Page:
It was a desire of cinema and genre, but it didn't feel like a departure. It's the same job – reinventing the world. What should be contemporary, though, is the film, always. The tension between the period piece and making a contemporary object of cinema was fun. Setting it in the past was a way to make it radically contemporary. And then there's the fact that it's a story that hasn't been told before, about women artists and this kind of passion. You feel like it belongs to today. To me, it was a guarantee that I would have to be really contemporary to set it in the past.
There was a five-year gap between your previous film, Girlhood, and Portrait of a Lady on Fire. What was the development process like?
It was a long time, but during it I wrote for other filmmakers, like [the animated film My Life as a Zucchini]. But it’s been a long reverie. I had to dream about this film for a long time, and the journey in writing it, it was mostly buffering. I wasn’t writing the script, but trying to find the right balance between my desire of crafting a love story, of dedicating a movie to love, with a memory of politics and love. I did a lot of research, too, because I wasn’t adapting a book or historical fact. I didn’t want it to have the biopic dynamic of this strong woman who made it in this impossible world. That’s not the politics of the film. I wanted it to be true. I worked with a sociologist who studied the art of this period, because I was very ignorant of this flourishing moment for women painters at the time, who were all erased from art history. It took some time to find the right balance between these layers. Once I sat down to write the script, it was very fast, within four or five months. But it was a long journey.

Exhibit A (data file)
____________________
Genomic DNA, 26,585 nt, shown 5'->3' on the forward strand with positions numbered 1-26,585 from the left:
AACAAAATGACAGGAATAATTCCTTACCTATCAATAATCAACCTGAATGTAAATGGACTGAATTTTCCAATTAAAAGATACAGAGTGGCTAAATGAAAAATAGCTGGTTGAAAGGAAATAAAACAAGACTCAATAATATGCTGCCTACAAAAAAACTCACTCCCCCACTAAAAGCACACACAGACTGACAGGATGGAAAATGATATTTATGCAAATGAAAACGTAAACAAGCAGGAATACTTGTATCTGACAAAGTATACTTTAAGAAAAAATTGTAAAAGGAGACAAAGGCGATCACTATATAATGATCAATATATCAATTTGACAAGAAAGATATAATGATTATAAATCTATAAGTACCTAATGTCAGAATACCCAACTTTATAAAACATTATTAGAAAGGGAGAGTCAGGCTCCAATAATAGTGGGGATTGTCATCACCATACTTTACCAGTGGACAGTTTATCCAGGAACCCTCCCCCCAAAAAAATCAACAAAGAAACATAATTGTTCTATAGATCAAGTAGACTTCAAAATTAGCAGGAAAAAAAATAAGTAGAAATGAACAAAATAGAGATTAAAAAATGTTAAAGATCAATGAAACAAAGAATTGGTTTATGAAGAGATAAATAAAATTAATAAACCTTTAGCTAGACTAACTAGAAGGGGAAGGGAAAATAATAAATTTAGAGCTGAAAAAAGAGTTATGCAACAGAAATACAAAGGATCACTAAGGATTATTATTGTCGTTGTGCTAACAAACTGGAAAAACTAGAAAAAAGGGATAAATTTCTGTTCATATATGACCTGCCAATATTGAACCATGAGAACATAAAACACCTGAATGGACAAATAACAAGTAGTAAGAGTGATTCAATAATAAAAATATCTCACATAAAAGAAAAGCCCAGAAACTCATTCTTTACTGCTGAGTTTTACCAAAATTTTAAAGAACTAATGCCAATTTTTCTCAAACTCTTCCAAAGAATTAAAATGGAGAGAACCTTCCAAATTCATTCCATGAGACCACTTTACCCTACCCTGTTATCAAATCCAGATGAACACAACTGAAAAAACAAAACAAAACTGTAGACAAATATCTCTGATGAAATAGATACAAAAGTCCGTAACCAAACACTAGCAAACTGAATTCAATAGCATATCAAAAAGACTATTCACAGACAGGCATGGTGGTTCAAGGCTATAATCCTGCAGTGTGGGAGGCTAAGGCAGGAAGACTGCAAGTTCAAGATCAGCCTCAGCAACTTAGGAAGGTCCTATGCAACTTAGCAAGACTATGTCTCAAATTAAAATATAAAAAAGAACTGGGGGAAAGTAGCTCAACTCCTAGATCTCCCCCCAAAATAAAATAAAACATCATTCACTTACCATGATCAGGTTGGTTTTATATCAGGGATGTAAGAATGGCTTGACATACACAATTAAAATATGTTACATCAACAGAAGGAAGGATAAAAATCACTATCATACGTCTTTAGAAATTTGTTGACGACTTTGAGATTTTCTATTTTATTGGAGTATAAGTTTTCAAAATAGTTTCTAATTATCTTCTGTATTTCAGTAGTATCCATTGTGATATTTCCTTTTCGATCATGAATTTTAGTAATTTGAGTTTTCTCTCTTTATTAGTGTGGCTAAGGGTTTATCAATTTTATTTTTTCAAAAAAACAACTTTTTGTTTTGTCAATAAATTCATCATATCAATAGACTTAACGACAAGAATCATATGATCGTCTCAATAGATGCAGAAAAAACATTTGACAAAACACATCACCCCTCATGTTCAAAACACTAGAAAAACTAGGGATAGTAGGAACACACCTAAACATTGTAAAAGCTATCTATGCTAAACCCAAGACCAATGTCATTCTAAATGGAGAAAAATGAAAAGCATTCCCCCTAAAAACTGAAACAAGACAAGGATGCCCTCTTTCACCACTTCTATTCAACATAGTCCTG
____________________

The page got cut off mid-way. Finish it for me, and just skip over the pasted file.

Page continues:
On the note of the female gaze, you spoke at the premiere about there being a hybridity to it. Could you elaborate?
Well, I’m the product of the male gaze, as we all are. We’re so much the product of the male gaze that in France it’s still called the universal gaze. We’re only beginning to have this conversation there. Nobody asks me about the female gaze in France, they only ask me about being a female director. It feels good to be here, to speak the same language and be understood and not despised.
Is that how it felt when your film was in Cannes this past spring?
The international press was enthusiastic, and seeing the point and taking the film seriously. I can’t talk about all French critics, but Cahiers du Cinéma gave me a zero. This means that we are political enemies – they aren’t even looking at it seriously. So that’s my country. And maybe Cahiers isn’t read by anybody, but it is a symbol. It’s really all old white men in power. And this movie is about power, and the power of looking and who is doing the looking. But that’s why it was also great to be in Cannes. It feels like a shiny medal, because you’re going to be looked at with that international scale. France is of course a great country for cinema, and the fact that we have so many art-house theatres is powerful. But it’s also very conservative. Are we really taking seriously these issues? Are we curious? Are women given the same opportunities to be taken seriously? We’ll see.